The 2018 midterms are shaping up to be a historic moment in electoral history. As the GOP tries to maintain its majority, numerous people who never expected to run for office are plunging into politics. Meanwhile, a number of states are pushing through discriminatory voter suppression laws.
In the US, where theoretically every person has a vote, it's critical to defend that right. Are you ready?
What to Know
While every person of legal age in the United States is supposed to be able to vote, each state administers elections slightly differently. Broad legislation and caselaw sets out some standards, but the rest remains up to the states. That's why, for example, ex-cons who have served their time can vote in some states, but not others.
Throughout US history, a widespread pattern of voter suppression has been used to disenfranchise marginalized groups. Initially, white women and all people of color couldn't vote, along with white men who didn't own property. Over time, the nation extended voting rights to more individuals, but some states used tactics like poll taxes and literacy taxes to keep people of color and other disadvantaged groups out of the polls.
Today, those tactics are -- in theory -- illegal. But gerrymandering remains widespread, and states can still require voter identification, move polling places or change hours abruptly and engage in other activities that suppress the vote. There's an ongoing battle over how far states can take these activities, and voter suppression tends to favor Republicans.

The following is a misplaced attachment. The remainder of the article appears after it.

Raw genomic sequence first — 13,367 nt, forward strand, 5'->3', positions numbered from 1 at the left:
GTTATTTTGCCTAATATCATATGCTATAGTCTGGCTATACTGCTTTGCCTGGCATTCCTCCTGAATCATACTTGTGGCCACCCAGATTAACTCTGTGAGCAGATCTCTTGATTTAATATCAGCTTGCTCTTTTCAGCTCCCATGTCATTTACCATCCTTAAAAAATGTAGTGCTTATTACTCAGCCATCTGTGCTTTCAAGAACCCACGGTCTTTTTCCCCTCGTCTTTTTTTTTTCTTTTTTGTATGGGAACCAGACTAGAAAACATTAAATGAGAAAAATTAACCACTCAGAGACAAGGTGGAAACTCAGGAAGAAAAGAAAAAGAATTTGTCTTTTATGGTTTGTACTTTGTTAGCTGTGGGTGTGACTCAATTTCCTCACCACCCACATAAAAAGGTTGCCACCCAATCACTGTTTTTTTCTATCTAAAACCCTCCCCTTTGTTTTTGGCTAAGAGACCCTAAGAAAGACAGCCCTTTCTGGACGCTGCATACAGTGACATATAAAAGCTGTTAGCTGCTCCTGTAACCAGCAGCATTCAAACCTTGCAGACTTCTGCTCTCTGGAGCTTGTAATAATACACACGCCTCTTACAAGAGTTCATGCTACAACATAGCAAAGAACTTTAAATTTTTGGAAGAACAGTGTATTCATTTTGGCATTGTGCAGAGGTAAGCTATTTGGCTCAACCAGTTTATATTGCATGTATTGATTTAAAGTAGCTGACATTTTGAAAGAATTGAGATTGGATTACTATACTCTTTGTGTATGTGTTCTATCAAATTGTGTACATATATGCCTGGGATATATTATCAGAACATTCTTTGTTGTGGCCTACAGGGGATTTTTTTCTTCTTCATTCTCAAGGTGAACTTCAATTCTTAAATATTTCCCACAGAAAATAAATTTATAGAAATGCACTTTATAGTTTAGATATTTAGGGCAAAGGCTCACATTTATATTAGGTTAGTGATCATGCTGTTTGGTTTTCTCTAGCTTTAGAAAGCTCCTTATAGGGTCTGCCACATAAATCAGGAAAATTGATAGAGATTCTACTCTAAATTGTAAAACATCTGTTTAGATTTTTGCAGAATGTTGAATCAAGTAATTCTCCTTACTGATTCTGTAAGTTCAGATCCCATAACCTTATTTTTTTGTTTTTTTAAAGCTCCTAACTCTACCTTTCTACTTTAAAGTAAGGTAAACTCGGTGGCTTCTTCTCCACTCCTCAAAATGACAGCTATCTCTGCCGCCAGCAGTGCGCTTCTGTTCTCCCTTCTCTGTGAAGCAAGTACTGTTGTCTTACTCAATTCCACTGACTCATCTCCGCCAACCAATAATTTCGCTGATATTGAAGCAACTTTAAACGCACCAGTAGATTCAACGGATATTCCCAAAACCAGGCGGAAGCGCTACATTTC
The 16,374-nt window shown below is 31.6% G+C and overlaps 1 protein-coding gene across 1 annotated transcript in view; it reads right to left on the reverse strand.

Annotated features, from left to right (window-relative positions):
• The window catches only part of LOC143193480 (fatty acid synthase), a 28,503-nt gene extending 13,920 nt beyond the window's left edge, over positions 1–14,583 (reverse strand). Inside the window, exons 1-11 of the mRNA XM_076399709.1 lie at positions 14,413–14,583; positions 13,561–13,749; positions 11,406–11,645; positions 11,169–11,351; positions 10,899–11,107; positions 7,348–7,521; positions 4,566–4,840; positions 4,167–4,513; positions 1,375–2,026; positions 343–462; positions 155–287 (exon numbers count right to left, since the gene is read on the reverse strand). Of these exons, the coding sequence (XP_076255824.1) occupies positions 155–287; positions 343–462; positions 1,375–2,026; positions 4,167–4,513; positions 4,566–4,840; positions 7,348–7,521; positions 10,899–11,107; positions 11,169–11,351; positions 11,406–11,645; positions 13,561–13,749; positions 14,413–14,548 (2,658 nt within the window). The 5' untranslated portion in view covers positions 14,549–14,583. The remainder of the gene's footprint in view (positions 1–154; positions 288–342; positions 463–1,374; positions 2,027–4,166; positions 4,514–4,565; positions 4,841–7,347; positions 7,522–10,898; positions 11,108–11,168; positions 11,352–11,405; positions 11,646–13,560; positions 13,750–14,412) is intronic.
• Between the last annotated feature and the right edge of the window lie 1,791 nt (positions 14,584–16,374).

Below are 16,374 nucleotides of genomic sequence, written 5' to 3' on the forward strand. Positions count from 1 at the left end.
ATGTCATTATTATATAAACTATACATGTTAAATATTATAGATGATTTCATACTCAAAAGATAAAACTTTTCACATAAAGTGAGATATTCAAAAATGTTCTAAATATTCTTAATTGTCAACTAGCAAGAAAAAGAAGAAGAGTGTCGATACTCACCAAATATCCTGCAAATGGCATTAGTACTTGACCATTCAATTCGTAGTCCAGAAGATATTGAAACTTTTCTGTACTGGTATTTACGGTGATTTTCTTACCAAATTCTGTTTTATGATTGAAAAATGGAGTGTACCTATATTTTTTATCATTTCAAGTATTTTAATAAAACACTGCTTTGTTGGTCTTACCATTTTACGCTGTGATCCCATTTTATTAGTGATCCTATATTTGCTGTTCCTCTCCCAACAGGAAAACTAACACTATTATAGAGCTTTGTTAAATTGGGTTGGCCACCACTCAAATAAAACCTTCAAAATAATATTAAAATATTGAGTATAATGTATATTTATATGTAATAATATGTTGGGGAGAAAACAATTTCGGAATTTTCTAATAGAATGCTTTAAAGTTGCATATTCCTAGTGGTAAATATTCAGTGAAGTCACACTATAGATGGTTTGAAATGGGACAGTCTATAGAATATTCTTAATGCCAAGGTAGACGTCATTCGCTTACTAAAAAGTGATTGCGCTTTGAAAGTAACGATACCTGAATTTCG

How to Take Action
One of the easiest ways to defend voting rights is by contacting your federal officials and asking them to work with the ACLU and other organizations to restore the Voting Rights Act, which protects minority voters. A 2013 Supreme Court decision changed the way the Department of Justice interprets the law -- and not for the better. You can also ask them to proactively work on legislation that clarifies and streamlines voting rights from a federal perspective.
You can contact your state legislators, as well. If your state has voter ID laws, ask for them to be struck down. If it doesn't, ask your legislators how they plan to keep it that way. If your state presents other hardships for voters, such as not allowing no-excuse absentee ballots or refusing to hold early polling, ask your legislators to address these barriers.
On a state level, consider getting involved with party officials -- no matter what your political party may be -- and talking to them about how they administer elections. Do they require a long lead time for people to declare their party affiliation before participating in primaries? Do they still hold caucuses? How are candidates selected for the ballot? Don't be afraid to ask a lot of questions: It's your party, and they work for you!
On a local level, the person with the power is the county clerk, registrar of voters, municipal clerk or similar official. Depending on where you live, you may have the right to inspect voting machines and ask for information about how elections are conducted. You can also volunteer as a poll worker -- a great way to defend voting rights is to be the one helping people vote!
And speaking of helping people vote: You can volunteer with local political party offices, as well as organizations that promote voting rights to help with voter registration drives, outreach, education, rides to the polls and more.
You can also contribute to the heavy-hitters: the organizations working hard to defend voting rights. These include the ACLU, the Southern Poverty Law Center, the Lawyers' Committee for Civil Rights Under Law, the Brennan Center for Justice and numerous others.
Want to take the next step? Consider running for office and becoming one of the people making -- or dismantling -- the law to improve voting access and equity across the United States. Organizations like Run for Something, She Should Run, and Run for Office are here to help you!